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Image courtesy: http://mrg.bz/ca4007

I’ll be attending the 2016 Immersion (Teacher Track) at the end of this month, and in preparation for this and for general maintenance of my teaching endeavors I’ve decided to unpack my teaching philosophy as a way of jump-starting my efforts in critical reflection. Lately, 3 things have been on my mind.

  1. I believe questions are one of our most powerful tools, as teachers and as learners.

In a letter to a senator, Helen Keller wrote, “I used to think that when I studied Civil Government and Economics, all my difficulties and perplexities would blossom into beautiful certainties; but alas, I find that there are more tares than wheat in these fertile fields of knowledge” (Story of My Life).  Questions, at least in my life’s experience, admittedly, have only ever lead to more questions, which is not frustrating, but a mouth-watering promise to feed a curiosity that can never be satiated. And to ask questions is to assert power, which l use as a purposefully loaded word, in this case.  Which leads me to my second point.

2. It is our duties as teachers to provide the most diverse (in the broadest sense of the word) materials in an environment that respects all forms of literacy and questions all forms of inquiry.

Power structures in the classroom are inevitable, which can be a barrier to those-not-in-power to asking questions. It’s imperative that I remember that diverse backgrounds create diverse sociocultural literacies (Elmborg, 2006), which can make it difficult for people to communicate freely in an environment that does not respect the legitimacy of different cultural literacies.  This is something I struggle with, because as much as I want classrooms to be a safe space for questions and debate, this is often easier said than done.  It’s also something, for me, at least, that is a constant pursuit, an asymptotic learning curve that I, as someone who was born into privilege, will always hope to approach.  And in order to create the dialogue that so badly needs to be a part of a well-rounded educational experience, the person leading that classroom, whether she portends to upholding a hierarchical structure or not, is in charge of that.  So it is just as important to ask questions as it is to invite them.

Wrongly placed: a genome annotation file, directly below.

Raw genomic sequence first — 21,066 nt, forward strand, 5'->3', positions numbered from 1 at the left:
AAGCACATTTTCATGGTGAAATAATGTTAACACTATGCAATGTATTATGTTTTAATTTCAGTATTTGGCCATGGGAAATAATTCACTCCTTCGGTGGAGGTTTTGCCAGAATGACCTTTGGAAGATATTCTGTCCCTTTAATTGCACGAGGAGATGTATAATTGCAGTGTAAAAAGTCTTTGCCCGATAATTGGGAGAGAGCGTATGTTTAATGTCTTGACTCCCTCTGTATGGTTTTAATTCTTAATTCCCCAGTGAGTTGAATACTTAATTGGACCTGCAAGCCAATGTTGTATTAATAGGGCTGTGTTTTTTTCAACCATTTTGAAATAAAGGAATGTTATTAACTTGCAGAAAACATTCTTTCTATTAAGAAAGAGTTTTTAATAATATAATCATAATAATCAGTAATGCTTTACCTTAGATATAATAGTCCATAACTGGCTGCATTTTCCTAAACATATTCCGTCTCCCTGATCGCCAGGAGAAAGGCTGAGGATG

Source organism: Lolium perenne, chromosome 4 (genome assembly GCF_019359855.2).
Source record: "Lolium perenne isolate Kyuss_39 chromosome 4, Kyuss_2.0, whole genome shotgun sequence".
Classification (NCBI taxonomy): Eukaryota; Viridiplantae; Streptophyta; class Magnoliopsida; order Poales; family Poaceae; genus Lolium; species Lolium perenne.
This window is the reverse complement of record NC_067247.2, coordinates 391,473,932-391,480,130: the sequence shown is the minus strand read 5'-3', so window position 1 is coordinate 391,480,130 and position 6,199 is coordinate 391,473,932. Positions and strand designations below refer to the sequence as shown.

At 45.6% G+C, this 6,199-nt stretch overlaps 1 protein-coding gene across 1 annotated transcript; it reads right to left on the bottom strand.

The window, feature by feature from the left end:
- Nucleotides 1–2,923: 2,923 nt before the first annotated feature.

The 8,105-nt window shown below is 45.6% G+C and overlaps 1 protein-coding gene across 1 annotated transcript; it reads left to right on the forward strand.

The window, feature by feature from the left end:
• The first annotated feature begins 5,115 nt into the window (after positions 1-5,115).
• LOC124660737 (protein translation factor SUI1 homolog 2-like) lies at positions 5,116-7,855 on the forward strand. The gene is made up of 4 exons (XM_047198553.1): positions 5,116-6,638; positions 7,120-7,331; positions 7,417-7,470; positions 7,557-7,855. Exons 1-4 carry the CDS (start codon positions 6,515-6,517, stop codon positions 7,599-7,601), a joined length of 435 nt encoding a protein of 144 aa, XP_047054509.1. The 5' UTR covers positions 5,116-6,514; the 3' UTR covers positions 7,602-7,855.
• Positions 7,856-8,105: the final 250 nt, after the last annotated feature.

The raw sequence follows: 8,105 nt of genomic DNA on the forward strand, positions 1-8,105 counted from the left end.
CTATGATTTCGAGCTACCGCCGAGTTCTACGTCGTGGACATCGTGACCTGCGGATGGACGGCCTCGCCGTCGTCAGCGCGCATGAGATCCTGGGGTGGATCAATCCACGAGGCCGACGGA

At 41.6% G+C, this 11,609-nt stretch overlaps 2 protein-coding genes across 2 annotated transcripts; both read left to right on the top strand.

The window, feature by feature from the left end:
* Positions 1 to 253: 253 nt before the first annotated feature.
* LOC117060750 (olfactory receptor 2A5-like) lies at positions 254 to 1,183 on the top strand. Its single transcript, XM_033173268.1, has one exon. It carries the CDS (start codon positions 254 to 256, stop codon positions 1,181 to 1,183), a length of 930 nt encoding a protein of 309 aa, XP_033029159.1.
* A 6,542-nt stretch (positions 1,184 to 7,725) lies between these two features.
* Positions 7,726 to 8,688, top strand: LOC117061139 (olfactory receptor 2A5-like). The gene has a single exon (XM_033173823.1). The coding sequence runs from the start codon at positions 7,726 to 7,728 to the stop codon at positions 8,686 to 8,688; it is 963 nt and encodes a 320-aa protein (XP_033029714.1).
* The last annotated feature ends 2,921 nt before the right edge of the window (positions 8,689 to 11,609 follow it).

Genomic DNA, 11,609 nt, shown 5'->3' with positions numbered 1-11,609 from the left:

3. Fostering curiosity and the willfulness to pursue that curiosity is easier said than done.

I have lately been fascinated by studies done by psychologists and educational scholars on how to tackle difficult-to-measure and difficult-to-foster measures of success in the classroom.  This may be because my only exposure to teaching (other than being a TA for literature surveys in graduate school) has been in subjects that students are classically averse to.  I think that this kind of teaching warrants as much curiosity and grit as it requires from students.  I think that being an effective teacher also means being a willing learner,  opening up to the community of teachers that have already tackled and still tackle these questions, which leads to my last point:

4. Teaching and learning are about engaging in community, in one way or another.

I subscribe to the school of social constructivist teaching, where learners who are can actively participate in their learning communities are more likely to gain deeper understanding.  At the least, this creates a democratic learning environment among peers, and ideally, it imbues the importance of active citizenship in the classroom.  Whether classmates are communing with each other, or creating something with/for their communities, they are social activists in their own education.  At its core, teaching is activism, and to engage productively with one’s community is to participate in social justice.

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